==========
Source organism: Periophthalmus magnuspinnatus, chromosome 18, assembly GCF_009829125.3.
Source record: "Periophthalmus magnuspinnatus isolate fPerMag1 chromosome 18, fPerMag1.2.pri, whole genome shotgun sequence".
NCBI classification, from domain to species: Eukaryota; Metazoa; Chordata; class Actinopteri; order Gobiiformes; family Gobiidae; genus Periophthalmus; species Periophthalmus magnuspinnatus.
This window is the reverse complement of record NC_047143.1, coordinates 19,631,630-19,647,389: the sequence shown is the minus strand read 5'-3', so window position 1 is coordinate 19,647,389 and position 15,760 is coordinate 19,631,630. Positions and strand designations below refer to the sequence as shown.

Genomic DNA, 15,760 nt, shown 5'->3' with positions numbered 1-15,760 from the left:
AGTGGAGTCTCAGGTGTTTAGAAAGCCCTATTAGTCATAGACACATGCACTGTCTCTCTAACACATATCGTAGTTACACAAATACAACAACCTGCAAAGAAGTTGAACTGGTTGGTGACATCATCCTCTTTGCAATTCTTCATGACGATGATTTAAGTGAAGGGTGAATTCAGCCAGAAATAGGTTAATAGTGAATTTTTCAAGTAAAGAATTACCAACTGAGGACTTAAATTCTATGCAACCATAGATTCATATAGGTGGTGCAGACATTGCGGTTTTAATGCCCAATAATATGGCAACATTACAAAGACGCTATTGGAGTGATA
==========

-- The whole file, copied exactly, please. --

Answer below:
Source organism: Periophthalmus magnuspinnatus, chromosome 18, assembly GCF_009829125.3.
Source record: "Periophthalmus magnuspinnatus isolate fPerMag1 chromosome 18, fPerMag1.2.pri, whole genome shotgun sequence".
NCBI classification, from domain to species: Eukaryota; Metazoa; Chordata; class Actinopteri; order Gobiiformes; family Gobiidae; genus Periophthalmus; species Periophthalmus magnuspinnatus.
This window is the reverse complement of record NC_047143.1, coordinates 19,631,630-19,647,389: the sequence shown is the minus strand read 5'-3', so window position 1 is coordinate 19,647,389 and position 15,760 is coordinate 19,631,630. Positions and strand designations below refer to the sequence as shown.

Genomic DNA, 15,760 nt, shown 5'->3' with positions numbered 1-15,760 from the left:
AGTGGAGTCTCAGGTGTTTAGAAAGCCCTATTAGTCATAGACACATGCACTGTCTCTCTAACACATATCGTAGTTACACAAATACAACAACCTGCAAAGAAGTTGAACTGGTTGGTGACATCATCCTCTTTGCAATTCTTCATGACGATGATTTAAGTGAAGGGTGAATTCAGCCAGAAATAGGTTAATAGTGAATTTTTCAAGTAAAGAATTACCAACTGAGGACTTAAATTCTATGCAACCATAGATTCATATAGGTGGTGCAGACATTGCGGTTTTAATGCCCAATAATATGGCAACATTACAAAGACGCTATTGGAGTGATA